Conversations with white people, my view on racism

Initially, I request to be pardoned for using words such as white people or black people. In this context, I use the words to simply best describe my characters.

The film begins with my move to Italy. Looking back, my mind was already subjected and prepared to expect the worst in terms of discrimination based on the experiences of the ones before me, and yes, I did face racism. It elevated ceaselessly subjecting me to base all my misfortunes on “racism”. However, with time, I experienced and met others who had worse stories to tell, stories incomparable to mine, my stories began to seem like funny sitcoms. I wrote so many unpublished articles on this subject, articles fueled with hate and rage, many were the times I wanted to go back home. However, I saw this as a challenge, a case study, I took a pause and made a firm decision to reflect quietly.

It took me a few months to fully understand the European divisions, the Northern part is generally considered better than the southern, which coming down to unsaid universal laws the Northerners automatically look down on the southerners, while the southerners look up to the northerners for better opportunities, a repititive cycle we might say.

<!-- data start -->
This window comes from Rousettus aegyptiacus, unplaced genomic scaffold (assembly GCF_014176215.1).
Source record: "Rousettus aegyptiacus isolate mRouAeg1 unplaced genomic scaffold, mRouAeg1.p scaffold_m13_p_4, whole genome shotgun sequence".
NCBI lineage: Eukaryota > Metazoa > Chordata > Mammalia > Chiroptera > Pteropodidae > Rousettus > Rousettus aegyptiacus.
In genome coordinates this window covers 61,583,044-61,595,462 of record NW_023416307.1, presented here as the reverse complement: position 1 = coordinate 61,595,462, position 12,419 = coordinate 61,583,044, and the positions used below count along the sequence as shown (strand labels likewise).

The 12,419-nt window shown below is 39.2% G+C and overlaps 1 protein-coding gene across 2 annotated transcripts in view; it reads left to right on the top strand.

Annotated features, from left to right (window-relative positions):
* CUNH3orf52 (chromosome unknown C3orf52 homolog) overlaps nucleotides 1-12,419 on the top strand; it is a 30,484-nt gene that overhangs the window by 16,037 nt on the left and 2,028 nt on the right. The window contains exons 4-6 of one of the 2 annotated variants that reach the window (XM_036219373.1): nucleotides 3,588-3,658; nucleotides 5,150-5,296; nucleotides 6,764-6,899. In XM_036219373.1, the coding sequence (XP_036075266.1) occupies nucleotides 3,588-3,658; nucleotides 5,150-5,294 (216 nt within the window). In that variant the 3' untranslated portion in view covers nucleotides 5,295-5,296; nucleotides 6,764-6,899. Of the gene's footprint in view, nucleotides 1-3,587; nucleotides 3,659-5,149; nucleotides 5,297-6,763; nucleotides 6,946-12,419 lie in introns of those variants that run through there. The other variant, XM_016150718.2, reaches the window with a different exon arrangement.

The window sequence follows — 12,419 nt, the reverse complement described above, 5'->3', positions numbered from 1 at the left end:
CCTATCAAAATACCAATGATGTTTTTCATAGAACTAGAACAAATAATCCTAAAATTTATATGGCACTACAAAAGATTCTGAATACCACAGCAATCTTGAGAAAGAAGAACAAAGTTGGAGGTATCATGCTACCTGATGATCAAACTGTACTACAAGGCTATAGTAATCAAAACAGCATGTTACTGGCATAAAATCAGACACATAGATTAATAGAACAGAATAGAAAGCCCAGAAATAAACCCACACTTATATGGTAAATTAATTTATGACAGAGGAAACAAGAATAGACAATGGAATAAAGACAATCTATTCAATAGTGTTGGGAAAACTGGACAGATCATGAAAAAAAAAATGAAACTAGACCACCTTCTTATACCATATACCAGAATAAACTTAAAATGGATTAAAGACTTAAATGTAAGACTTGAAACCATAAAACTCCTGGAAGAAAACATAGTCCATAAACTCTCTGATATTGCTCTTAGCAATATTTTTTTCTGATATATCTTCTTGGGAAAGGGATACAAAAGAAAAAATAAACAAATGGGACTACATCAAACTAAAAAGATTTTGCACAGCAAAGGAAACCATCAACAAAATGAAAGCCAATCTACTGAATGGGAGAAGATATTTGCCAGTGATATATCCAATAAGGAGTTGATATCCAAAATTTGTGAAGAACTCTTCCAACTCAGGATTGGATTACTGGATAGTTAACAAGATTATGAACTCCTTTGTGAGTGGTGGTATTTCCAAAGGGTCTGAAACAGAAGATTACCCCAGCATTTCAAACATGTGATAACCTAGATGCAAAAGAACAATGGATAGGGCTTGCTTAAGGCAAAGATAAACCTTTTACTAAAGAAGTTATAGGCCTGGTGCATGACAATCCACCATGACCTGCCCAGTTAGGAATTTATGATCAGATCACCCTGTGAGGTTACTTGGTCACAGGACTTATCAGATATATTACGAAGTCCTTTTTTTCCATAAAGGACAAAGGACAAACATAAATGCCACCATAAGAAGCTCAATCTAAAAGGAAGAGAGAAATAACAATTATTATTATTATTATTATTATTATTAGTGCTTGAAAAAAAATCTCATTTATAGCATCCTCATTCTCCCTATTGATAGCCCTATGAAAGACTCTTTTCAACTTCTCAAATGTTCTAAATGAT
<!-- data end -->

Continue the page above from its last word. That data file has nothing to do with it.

My view on racism re-directed to a point of conflict, on one side, I was angry on why I had to face hard times solely based on my skin, on the other side, adulthood, misfortunes and wild adventures set me up to see the world with a different set of eyes. Life gifted me the gamble to encounter people from every corner of the world. Allow me to set up two scenarios.

Conversation 1

I once shared a flat with a girl from one of the countries in the South of Europe, happy to say there was an immediate connection, something that I desperately needed being miles away from my family. She never saw me as different or treated me with the stereotypes she had created in her head about Africans. Looking back, I feel guilty because when I first met her I had already placed my judgement even before we had a meaningful conversation.